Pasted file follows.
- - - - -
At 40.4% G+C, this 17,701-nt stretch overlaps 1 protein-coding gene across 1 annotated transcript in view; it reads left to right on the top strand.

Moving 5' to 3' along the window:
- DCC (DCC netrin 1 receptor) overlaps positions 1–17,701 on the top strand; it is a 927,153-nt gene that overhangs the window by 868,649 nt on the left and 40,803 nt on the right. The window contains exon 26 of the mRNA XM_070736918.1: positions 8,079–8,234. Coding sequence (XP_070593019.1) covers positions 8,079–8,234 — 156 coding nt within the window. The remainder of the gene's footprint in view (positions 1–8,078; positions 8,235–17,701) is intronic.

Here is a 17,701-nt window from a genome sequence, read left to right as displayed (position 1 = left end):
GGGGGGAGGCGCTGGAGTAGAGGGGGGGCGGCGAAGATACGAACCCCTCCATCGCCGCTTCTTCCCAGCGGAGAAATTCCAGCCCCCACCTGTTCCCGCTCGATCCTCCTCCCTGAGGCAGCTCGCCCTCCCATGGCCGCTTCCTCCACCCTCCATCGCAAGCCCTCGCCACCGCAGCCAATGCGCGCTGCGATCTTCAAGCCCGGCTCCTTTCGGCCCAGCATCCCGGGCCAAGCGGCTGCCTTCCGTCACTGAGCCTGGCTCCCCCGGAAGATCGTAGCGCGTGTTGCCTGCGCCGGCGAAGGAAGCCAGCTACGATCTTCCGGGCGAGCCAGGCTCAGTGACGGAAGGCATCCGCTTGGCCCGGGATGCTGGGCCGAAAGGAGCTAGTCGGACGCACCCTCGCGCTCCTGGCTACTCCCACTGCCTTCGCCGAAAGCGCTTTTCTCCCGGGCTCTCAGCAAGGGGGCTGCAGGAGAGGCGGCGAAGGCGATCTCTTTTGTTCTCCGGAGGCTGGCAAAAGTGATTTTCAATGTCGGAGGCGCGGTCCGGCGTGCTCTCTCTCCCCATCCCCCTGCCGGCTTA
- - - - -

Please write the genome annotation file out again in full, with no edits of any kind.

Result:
At 40.4% G+C, this 17,701-nt stretch overlaps 1 protein-coding gene across 1 annotated transcript in view; it reads left to right on the top strand.

Moving 5' to 3' along the window:
- DCC (DCC netrin 1 receptor) overlaps positions 1–17,701 on the top strand; it is a 927,153-nt gene that overhangs the window by 868,649 nt on the left and 40,803 nt on the right. The window contains exon 26 of the mRNA XM_070736918.1: positions 8,079–8,234. Coding sequence (XP_070593019.1) covers positions 8,079–8,234 — 156 coding nt within the window. The remainder of the gene's footprint in view (positions 1–8,078; positions 8,235–17,701) is intronic.

Here is a 17,701-nt window from a genome sequence, read left to right as displayed (position 1 = left end):
GGGGGGAGGCGCTGGAGTAGAGGGGGGGCGGCGAAGATACGAACCCCTCCATCGCCGCTTCTTCCCAGCGGAGAAATTCCAGCCCCCACCTGTTCCCGCTCGATCCTCCTCCCTGAGGCAGCTCGCCCTCCCATGGCCGCTTCCTCCACCCTCCATCGCAAGCCCTCGCCACCGCAGCCAATGCGCGCTGCGATCTTCAAGCCCGGCTCCTTTCGGCCCAGCATCCCGGGCCAAGCGGCTGCCTTCCGTCACTGAGCCTGGCTCCCCCGGAAGATCGTAGCGCGTGTTGCCTGCGCCGGCGAAGGAAGCCAGCTACGATCTTCCGGGCGAGCCAGGCTCAGTGACGGAAGGCATCCGCTTGGCCCGGGATGCTGGGCCGAAAGGAGCTAGTCGGACGCACCCTCGCGCTCCTGGCTACTCCCACTGCCTTCGCCGAAAGCGCTTTTCTCCCGGGCTCTCAGCAAGGGGGCTGCAGGAGAGGCGGCGAAGGCGATCTCTTTTGTTCTCCGGAGGCTGGCAAAAGTGATTTTCAATGTCGGAGGCGCGGTCCGGCGTGCTCTCTCTCCCCATCCCCCTGCCGGCTTA